A line pattern 104 is provided on the substrate 102. The line pattern 104 is a portion of a patterned photoresist (PR) layer taken at a stage of after-developing-inspection (ADI). The line pattern 104 includes a first PR line 110 and a second PR line 120. The first and second PR lines 110 and 120 are collinear. Each line includes a central first portion having a substantially uniform line width. The first portion of a line is referred to as a line body thereof. For example, the first PR line 110 includes a line body 130 that has a line width W1. The second PR line 120 includes a line body 140 that has a line width W2. Each line also includes at least one second portion, referred to as a line end. A line end has a curved edge profile in a top view and therefore has a varying width. The width of a line end decreases from the line width of an associated line body to zero in a direction from the line body to the line end. For example, the first PR line 110 includes a line end 150 and the second PR line 120 includes a line end 160. Line end 150 in line 110 and line end 160 in line 120 are spaced from each other, having a distance therebetween that is referred to as a line end spacing (LES).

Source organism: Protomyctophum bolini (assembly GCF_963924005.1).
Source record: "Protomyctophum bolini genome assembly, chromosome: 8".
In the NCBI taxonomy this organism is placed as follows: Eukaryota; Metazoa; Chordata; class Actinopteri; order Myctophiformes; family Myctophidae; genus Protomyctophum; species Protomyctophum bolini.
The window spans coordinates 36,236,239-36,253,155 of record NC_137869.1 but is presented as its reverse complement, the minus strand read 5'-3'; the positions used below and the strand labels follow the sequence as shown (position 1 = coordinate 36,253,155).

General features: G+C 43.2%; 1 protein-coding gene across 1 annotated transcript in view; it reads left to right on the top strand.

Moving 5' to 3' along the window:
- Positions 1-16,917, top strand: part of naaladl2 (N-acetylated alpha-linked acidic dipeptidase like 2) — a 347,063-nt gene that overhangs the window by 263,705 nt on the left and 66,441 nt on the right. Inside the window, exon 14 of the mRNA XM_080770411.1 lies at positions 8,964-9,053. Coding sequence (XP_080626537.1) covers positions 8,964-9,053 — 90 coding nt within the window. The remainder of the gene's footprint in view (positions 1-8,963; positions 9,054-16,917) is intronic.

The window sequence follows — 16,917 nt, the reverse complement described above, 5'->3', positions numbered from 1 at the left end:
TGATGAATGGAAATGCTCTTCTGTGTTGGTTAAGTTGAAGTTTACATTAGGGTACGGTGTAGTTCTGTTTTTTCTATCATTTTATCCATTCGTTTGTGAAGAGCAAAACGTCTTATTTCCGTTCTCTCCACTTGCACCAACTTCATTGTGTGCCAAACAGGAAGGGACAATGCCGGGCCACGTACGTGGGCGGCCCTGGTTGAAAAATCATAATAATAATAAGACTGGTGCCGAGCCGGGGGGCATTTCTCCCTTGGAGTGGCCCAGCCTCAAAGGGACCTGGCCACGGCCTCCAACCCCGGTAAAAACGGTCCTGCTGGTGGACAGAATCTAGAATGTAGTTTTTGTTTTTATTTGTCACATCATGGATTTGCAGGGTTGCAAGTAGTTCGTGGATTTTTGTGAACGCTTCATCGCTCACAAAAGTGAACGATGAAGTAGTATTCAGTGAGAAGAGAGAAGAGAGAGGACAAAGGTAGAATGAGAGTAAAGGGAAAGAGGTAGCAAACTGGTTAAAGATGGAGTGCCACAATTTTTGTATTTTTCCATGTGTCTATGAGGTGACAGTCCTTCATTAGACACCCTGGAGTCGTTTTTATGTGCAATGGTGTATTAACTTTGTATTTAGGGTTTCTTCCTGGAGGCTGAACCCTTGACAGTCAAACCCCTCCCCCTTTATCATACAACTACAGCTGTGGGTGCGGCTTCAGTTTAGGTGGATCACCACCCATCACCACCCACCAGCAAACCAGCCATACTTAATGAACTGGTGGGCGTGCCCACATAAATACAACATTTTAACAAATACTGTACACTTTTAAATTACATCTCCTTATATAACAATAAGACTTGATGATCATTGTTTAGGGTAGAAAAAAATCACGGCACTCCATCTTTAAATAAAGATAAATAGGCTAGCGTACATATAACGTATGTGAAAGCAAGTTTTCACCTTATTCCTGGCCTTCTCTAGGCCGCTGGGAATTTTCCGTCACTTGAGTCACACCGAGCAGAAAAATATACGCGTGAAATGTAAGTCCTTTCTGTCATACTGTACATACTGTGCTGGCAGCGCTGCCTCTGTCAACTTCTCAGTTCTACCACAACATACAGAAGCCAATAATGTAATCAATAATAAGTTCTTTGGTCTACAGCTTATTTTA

The LES between two line ends is an important parameter and may vary from after-development inspection (ADI) to after-etching inspection (AEI), due to an etching process that transfers the line pattern 104 from the photoresist layer to the substrate 102. Lateral etching of the lines 110 and 120 during the etching process may shrink the width of a line from the mask-defined width by an offset, referred to as an etching bias. The etching bias may further depend on the profile and thickness of the PR pattern. The etching bias may vary from the line body to the line end, and may further depend on the PR line shape. The etching bias can change the line end structure and accordingly the LES. Known techniques for LES measurements at ADI can be inconsistent and inaccurate for certain applications, including optical proximity correction (OPC) prediction during mask design. Known techniques for LES measurements may lead to poorly-designed masks, higher electrical failure of IC chips, higher tapeout cost, and other associated issues. Besides, the current critical dimension (CD) measurements may have more variations due to human factors. The disclosed method provides a more accurate way to define and measure an effective LES.